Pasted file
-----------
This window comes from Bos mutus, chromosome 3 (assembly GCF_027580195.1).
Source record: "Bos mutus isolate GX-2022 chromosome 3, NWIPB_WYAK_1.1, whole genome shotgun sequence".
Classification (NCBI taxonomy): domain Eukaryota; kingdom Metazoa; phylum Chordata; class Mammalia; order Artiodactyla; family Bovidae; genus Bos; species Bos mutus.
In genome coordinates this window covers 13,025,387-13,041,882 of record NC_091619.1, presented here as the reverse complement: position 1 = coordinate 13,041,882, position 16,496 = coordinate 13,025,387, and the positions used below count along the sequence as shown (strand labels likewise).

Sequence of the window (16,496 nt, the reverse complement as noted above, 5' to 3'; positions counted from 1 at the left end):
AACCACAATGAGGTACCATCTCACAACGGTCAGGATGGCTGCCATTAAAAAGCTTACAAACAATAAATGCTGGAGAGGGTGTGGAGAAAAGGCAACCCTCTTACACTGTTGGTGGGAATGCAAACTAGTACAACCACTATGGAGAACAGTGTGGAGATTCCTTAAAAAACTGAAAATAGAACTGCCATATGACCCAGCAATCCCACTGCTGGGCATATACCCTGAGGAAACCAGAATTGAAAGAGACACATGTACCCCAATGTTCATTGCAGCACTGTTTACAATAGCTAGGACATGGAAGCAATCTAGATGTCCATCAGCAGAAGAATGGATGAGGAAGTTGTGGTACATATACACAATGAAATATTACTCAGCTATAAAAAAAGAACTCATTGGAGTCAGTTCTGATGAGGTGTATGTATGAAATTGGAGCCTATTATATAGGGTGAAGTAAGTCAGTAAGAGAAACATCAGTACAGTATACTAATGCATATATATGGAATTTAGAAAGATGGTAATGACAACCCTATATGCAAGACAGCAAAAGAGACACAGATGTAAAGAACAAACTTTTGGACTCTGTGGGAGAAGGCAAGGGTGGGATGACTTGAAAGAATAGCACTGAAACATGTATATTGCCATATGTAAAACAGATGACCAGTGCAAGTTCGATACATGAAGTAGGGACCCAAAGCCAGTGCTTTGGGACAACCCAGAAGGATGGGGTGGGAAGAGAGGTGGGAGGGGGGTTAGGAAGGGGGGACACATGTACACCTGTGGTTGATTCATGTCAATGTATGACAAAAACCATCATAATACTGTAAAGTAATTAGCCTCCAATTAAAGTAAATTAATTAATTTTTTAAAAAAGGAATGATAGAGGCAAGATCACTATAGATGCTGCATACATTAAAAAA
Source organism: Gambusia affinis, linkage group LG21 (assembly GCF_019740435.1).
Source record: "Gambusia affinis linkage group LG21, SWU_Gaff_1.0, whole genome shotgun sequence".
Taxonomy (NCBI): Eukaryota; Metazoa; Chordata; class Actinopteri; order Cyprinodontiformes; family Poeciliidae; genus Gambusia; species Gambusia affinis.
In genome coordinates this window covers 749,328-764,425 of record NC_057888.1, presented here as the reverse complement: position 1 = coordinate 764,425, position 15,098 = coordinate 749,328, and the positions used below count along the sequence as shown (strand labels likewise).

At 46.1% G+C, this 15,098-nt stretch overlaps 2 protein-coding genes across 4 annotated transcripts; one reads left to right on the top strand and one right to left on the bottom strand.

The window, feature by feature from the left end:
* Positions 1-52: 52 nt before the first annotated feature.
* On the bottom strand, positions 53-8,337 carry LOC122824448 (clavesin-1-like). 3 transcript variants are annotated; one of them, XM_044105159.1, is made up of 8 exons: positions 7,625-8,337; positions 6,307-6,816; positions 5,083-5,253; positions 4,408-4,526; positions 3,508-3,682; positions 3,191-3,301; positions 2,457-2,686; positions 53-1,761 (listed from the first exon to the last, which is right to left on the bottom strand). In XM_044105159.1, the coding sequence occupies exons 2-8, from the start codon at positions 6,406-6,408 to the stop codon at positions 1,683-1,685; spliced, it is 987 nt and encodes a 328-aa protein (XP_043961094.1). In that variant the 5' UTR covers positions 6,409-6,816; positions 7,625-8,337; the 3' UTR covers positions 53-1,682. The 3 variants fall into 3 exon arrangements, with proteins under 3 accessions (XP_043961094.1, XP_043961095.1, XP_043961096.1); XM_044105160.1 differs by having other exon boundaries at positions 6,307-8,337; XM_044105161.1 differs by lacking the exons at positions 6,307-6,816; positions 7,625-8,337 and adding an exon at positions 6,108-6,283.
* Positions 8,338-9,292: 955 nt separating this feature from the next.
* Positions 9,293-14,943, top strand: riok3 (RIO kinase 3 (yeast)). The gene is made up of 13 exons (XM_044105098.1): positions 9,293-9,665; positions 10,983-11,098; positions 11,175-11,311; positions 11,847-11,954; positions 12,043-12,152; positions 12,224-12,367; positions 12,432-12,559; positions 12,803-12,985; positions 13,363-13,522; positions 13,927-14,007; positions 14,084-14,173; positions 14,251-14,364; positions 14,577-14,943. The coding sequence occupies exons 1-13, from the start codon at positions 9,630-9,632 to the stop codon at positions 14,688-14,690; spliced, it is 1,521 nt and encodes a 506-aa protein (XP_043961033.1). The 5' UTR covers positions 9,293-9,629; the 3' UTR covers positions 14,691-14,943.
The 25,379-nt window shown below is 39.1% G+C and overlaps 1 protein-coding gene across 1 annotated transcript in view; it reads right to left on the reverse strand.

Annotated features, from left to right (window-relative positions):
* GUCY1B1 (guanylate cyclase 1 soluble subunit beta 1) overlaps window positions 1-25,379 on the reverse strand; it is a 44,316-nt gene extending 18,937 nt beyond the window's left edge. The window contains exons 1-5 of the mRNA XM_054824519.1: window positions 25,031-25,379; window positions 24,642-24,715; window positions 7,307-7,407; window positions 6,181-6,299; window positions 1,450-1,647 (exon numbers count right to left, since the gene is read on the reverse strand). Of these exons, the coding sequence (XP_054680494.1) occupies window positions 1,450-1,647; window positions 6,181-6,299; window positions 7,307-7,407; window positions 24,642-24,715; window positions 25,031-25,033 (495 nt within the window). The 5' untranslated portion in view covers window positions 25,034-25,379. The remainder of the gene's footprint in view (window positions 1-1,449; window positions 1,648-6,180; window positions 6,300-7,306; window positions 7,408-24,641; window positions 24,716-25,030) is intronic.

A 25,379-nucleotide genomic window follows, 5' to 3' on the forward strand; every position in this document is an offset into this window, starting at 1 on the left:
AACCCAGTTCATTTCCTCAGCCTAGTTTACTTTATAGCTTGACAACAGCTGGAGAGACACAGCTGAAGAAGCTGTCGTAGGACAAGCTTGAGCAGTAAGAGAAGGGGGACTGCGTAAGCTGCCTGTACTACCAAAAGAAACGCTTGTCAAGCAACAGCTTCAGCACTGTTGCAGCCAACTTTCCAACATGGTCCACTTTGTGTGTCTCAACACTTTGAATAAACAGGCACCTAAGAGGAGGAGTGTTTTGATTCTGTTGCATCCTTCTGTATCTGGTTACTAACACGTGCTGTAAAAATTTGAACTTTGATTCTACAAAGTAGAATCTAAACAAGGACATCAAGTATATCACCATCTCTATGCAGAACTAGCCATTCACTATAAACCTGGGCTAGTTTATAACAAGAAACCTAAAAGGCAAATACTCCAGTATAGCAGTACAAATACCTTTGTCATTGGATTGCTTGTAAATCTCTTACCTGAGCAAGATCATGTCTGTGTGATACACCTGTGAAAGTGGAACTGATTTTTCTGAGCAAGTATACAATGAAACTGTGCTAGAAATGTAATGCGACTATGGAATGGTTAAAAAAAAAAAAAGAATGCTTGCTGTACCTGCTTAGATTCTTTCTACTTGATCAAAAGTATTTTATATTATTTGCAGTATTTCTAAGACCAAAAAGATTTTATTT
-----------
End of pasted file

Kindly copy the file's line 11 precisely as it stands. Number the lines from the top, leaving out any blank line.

At 46.1% G+C, this 15,098-nt stretch overlaps 2 protein-coding genes across 4 annotated transcripts; one reads left to right on the top strand and one right to left on the bottom strand.